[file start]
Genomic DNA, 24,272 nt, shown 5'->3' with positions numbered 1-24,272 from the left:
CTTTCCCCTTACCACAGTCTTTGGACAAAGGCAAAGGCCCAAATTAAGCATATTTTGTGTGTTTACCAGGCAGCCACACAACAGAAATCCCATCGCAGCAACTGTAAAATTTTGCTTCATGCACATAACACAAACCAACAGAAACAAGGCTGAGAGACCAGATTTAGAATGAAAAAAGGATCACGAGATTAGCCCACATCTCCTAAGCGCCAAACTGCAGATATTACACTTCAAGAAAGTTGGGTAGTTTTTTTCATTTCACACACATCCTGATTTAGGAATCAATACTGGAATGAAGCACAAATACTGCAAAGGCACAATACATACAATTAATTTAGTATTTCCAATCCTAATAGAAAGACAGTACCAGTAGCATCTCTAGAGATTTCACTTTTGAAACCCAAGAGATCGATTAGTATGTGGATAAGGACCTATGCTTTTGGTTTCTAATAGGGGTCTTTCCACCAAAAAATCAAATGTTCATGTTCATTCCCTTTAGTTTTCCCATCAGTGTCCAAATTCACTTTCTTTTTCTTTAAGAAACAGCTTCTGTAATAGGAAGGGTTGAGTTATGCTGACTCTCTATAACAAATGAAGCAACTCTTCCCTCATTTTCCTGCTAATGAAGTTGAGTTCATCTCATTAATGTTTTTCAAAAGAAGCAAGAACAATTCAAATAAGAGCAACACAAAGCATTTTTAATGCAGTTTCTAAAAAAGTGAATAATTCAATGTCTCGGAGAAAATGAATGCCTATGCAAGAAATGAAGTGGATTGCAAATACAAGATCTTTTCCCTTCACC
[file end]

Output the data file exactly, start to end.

Genomic DNA, 24,272 nt, shown 5'->3' with positions numbered 1-24,272 from the left:
CTTTCCCCTTACCACAGTCTTTGGACAAAGGCAAAGGCCCAAATTAAGCATATTTTGTGTGTTTACCAGGCAGCCACACAACAGAAATCCCATCGCAGCAACTGTAAAATTTTGCTTCATGCACATAACACAAACCAACAGAAACAAGGCTGAGAGACCAGATTTAGAATGAAAAAAGGATCACGAGATTAGCCCACATCTCCTAAGCGCCAAACTGCAGATATTACACTTCAAGAAAGTTGGGTAGTTTTTTTCATTTCACACACATCCTGATTTAGGAATCAATACTGGAATGAAGCACAAATACTGCAAAGGCACAATACATACAATTAATTTAGTATTTCCAATCCTAATAGAAAGACAGTACCAGTAGCATCTCTAGAGATTTCACTTTTGAAACCCAAGAGATCGATTAGTATGTGGATAAGGACCTATGCTTTTGGTTTCTAATAGGGGTCTTTCCACCAAAAAATCAAATGTTCATGTTCATTCCCTTTAGTTTTCCCATCAGTGTCCAAATTCACTTTCTTTTTCTTTAAGAAACAGCTTCTGTAATAGGAAGGGTTGAGTTATGCTGACTCTCTATAACAAATGAAGCAACTCTTCCCTCATTTTCCTGCTAATGAAGTTGAGTTCATCTCATTAATGTTTTTCAAAAGAAGCAAGAACAATTCAAATAAGAGCAACACAAAGCATTTTTAATGCAGTTTCTAAAAAAGTGAATAATTCAATGTCTCGGAGAAAATGAATGCCTATGCAAGAAATGAAGTGGATTGCAAATACAAGATCTTTTCCCTTCACC